Opioids continue to take lives in the new year, with Northern Health and the First Nations Health Authority issuing an overdose warning last month that a lethal mix of benzodiazepines have been found in street drugs in the region.

Benzodiazepines, known as “benzos,” impede brain activity and increase the chances of an overdose when mixed with opioids, which slow breathing and heart rate.

Executive Director Amanda Trotter for the Fort St John Women’s Resource Society says fentanyl remains a potent killer, especially when mixed with benzos.

“Nothing more dramatic than what we’ve already seen; it’s still the major cause of overdoses, the combination,” said Trotter.

Overdoses spiked in northern BC. between 2019 and 2020, with calls in Fort St. John rising from 77 to 125.

Northern Health says illegal drugs have become increasingly toxic and highly unpredictable during the COVID-19 pandemic.

It says people who have overdosed using drugs contaminated with benzos may be difficult to rouse, may remain unconscious, and be slow to respond to naloxone. Giving naloxone is recommended in case an opioid is also present.

Trotter urged users to not use alone and for people to carry naloxone kits.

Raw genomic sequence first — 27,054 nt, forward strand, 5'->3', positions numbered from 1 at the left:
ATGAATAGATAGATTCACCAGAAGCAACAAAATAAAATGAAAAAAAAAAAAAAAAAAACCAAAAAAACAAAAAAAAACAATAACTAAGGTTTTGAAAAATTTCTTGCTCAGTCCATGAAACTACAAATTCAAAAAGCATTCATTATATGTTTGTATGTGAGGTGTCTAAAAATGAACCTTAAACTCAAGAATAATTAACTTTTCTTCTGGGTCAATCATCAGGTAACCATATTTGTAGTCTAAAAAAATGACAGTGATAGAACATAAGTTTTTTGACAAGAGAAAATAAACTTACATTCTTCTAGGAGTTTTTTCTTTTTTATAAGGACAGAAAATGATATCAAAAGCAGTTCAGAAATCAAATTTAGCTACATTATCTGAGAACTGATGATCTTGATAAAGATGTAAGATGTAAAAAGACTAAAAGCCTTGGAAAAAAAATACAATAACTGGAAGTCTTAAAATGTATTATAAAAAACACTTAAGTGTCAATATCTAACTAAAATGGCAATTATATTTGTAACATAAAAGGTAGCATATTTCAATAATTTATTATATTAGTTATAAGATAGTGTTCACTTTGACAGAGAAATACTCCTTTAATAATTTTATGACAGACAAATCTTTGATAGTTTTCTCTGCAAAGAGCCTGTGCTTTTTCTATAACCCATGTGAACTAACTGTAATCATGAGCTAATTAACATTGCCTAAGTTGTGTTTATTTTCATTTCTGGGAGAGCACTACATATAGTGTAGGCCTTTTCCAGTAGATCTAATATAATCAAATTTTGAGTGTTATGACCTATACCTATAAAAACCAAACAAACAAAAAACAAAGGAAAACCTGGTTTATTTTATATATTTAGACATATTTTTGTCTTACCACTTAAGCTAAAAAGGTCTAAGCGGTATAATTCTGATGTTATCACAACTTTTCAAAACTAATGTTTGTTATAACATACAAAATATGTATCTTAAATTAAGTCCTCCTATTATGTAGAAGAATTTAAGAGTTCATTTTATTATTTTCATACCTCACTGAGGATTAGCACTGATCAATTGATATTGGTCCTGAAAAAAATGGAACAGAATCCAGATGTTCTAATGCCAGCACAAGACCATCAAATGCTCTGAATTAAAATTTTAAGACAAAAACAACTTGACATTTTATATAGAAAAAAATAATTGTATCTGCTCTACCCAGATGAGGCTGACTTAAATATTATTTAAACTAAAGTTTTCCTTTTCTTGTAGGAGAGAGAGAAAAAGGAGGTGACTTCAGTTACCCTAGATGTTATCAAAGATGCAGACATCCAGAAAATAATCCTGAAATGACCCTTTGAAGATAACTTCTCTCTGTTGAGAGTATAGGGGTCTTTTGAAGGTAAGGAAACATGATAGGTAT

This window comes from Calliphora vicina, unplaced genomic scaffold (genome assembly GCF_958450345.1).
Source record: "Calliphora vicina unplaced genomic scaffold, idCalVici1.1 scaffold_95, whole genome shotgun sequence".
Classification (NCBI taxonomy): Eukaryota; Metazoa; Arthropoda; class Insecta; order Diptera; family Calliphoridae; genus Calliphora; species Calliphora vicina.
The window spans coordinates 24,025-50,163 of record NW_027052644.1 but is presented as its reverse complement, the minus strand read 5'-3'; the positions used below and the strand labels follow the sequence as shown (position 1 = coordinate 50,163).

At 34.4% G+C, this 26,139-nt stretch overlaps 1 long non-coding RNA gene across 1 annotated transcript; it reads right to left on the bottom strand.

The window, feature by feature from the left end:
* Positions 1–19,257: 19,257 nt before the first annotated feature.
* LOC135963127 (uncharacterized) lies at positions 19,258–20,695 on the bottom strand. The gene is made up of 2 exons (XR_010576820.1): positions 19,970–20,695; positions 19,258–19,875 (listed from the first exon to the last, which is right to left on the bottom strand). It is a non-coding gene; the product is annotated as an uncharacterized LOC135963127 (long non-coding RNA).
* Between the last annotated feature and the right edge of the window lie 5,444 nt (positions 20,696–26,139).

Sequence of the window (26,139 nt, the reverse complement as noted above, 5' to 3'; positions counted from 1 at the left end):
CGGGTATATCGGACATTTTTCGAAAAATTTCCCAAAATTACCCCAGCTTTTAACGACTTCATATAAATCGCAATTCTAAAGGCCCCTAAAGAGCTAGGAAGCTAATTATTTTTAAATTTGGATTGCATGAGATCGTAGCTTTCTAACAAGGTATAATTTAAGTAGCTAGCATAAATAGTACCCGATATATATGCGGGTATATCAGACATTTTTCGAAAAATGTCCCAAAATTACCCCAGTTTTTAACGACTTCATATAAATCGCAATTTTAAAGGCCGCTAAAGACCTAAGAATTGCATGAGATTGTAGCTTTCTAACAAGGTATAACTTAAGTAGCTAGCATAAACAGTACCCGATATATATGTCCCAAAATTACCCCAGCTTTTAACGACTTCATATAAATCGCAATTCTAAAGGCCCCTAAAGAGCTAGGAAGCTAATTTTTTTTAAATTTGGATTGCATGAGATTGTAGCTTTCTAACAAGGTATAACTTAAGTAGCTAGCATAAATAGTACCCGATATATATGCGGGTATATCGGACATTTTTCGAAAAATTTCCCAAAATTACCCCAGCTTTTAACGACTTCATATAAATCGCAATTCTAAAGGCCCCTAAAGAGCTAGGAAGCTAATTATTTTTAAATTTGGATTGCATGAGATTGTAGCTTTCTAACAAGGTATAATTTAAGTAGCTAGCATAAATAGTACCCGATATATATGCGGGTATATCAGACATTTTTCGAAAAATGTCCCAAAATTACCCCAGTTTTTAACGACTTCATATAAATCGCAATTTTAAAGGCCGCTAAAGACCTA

“People get complacent very quickly. Some people just don’t seem to be getting the message,” said Trotter.

Dawson Creek Detachment Commander Staff Sgt. Damon Werrell had no information on benzos contaminating street drugs, but said fentanyl continues to be an issue in the South Peace.

More than 20 search warrants were executed in the last nine months, with large amounts of the opioid being seized, he said.

“We have a seen a large increase of fentanyl in our area, much more so than the previous two years,” said Werrell.

Fort St John RCMP say they haven’t encountered the spiked benzos. The detachment has yet to recieve lab results for toxic, pink coloured drugs seized last year.

“We have no information about benzo’s being mixed with fentanyl,” said Staff Sgt. Scott Watson.

If you suspect someone is experiencing a benzos-related overdose:

Call 9-1-1 for help.

Open the airway and give rescue breaths, continue giving breaths if needed

Give naloxone if you have it, multiple doses might be needed but only give more doses if the person is NOT breathing at least 10 times a minute.

Email reporter Tom Summer at tsummer@ahnfsj.ca.